At the upper end of the river cruise spectrum, Tauck provides an all-inclusive luxury experience on Europe's waterways. Born out of Tauck Travel, which also provides land tours around the world, Tauck's approach to river cruising is similarly comprehensive to its land trips: there's a cruise director and three Tauck guides, special events held onshore in the evening and "lagniappe" (i.e. surprise) moments throughout the tours.
Tauck has nine riverboats, owned and operated by Scylla, a Swiss-owned company; while the only Tauck employees are the cruise director and guides, Tauck dictates the experience. Its four newer Inspiration-class vessels carry 130 passengers -- the lowest number of passengers for a ship of its size. (Most new river cruise ships in Europe are a standard 443 feet, and carry up closer to 190 passengers.) Starting in 2017, the line is revamping its five older Jewel-class ships, which are smaller than the Inspiration vessels, reducing the capacity from 118 to 98. Once that's done, Tauck will no longer distinguish ships by "class."
The line sails on the major European rivers: Rhine, Main, Danube, Rhone, Seine and Moselle.
Tauck will float your boat if you like...
Unless you buy something in the shop or get a (reasonably priced, by spa standards) salon treatment or massage, your balance will be zero. Tauck's fares cover all beverages, including wine, beer and spirits, all day long and at meals; at least one shore excursion per day; alternative dining options; bikes to use in port; free Wi-Fi; airport transfers and gratuities.
With open seating in the main dining room and a true alternative restaurant -- Arthur's -- where you can get a wide variety of made-to-order items, Tauck makes it really easy to eat what you want, when you want. In addition, the line gives you money to buy lunch at a local cafe during long port excursions, which no one else in the river cruise industry does.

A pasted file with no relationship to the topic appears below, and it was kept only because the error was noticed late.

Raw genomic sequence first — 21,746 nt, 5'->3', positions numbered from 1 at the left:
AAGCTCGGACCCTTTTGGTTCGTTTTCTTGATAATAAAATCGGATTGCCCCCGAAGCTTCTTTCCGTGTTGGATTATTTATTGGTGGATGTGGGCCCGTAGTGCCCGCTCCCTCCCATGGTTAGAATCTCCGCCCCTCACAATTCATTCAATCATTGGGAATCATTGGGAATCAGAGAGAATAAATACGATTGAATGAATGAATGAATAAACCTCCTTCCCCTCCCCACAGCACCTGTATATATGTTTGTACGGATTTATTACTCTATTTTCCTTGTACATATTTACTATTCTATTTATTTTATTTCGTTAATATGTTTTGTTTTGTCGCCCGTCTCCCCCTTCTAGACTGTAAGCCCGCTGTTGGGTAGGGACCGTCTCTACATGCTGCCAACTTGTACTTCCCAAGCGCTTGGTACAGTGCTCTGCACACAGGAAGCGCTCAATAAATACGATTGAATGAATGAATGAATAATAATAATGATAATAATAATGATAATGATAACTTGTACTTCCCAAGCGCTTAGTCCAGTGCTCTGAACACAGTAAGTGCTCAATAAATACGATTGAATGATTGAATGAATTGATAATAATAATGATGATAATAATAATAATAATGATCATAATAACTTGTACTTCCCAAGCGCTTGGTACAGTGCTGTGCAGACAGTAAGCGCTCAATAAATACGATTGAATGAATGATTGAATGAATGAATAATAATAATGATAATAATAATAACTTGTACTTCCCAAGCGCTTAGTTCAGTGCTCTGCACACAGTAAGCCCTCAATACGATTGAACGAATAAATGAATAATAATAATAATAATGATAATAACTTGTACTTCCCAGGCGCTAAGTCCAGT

Some cruise lines interpret luxury as over-the-top materials that conjure images of an English country house, while others confuse it with formality. At Tauck, the vibe is neither of the two. Instead, the ships are quietly upscale and elegant with tasteful chandeliers and ironwork in the lobby, neutral colors in the cabins and ceiling molding in the lounge (along with the best bar napkins we've ever seen at sea).
Tauck's ships are the same size as those run by other cruise lines. (In Europe, the length of vessels is mostly dictated by the lock system.) Yet Tauck carries far fewer passengers than its competitors, with 130 compared to 150 or 190. The lower numbers do make a difference: lounges and restaurants feel less crowded, the cruise director is more available and shore excursions have smaller groups.
On Tauck shore excursions, the tour directors are right there with you -- changing batteries for QuietVoxes (a personal hearing device that makes listening to the tour guide much easier), making lunch or dinner recommendations in town or pointing out the best shops. If you're the type of person who worries a bit about European travel, yet still wants some independence, Tauck offers the right mix.
Tauck is probably not the right line for you if you like…
There's a price for all those inclusions -- and Tauck's cost is definitely at the high end of river cruising.
All alcoholic drinks are available all the time on Tauck, plus the line often has wine tastings and excursions that focus on local beer and spirits. If you don't drink, you might feel resentful at paying for other people's (non-existent) bar bill.
Tauck is less dressy than similar ocean cruises, but there are a handful of events such as the Welcome Dinner, a Gala Dinner and special events offshore where a jacket for men and a nice dress for women is appropriate. If the idea of making an effort to dress doesn't appeal to you on such a port-intensive vacation, you might want to look at a line that doesn't have these types of events.
Updated August 21, 2018